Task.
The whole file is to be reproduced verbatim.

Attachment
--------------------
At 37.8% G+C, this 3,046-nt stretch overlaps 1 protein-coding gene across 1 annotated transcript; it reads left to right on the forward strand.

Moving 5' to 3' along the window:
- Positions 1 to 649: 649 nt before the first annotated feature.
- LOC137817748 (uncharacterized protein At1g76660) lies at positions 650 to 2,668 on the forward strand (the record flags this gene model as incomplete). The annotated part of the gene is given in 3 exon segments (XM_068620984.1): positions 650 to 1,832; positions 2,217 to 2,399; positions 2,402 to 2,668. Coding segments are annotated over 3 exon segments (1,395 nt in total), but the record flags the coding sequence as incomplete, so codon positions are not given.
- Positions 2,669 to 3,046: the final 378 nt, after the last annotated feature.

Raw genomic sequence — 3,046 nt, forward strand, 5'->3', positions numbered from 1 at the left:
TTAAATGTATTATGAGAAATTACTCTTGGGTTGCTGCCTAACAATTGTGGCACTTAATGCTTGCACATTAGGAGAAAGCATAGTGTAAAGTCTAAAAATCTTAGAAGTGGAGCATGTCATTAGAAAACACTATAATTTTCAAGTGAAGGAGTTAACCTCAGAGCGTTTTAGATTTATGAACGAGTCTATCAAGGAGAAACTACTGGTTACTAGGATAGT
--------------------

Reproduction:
At 37.8% G+C, this 3,046-nt stretch overlaps 1 protein-coding gene across 1 annotated transcript; it reads left to right on the forward strand.

Moving 5' to 3' along the window:
- Positions 1 to 649: 649 nt before the first annotated feature.
- LOC137817748 (uncharacterized protein At1g76660) lies at positions 650 to 2,668 on the forward strand (the record flags this gene model as incomplete). The annotated part of the gene is given in 3 exon segments (XM_068620984.1): positions 650 to 1,832; positions 2,217 to 2,399; positions 2,402 to 2,668. Coding segments are annotated over 3 exon segments (1,395 nt in total), but the record flags the coding sequence as incomplete, so codon positions are not given.
- Positions 2,669 to 3,046: the final 378 nt, after the last annotated feature.

Raw genomic sequence — 3,046 nt, forward strand, 5'->3', positions numbered from 1 at the left:
TTAAATGTATTATGAGAAATTACTCTTGGGTTGCTGCCTAACAATTGTGGCACTTAATGCTTGCACATTAGGAGAAAGCATAGTGTAAAGTCTAAAAATCTTAGAAGTGGAGCATGTCATTAGAAAACACTATAATTTTCAAGTGAAGGAGTTAACCTCAGAGCGTTTTAGATTTATGAACGAGTCTATCAAGGAGAAACTACTGGTTACTAGGATAGT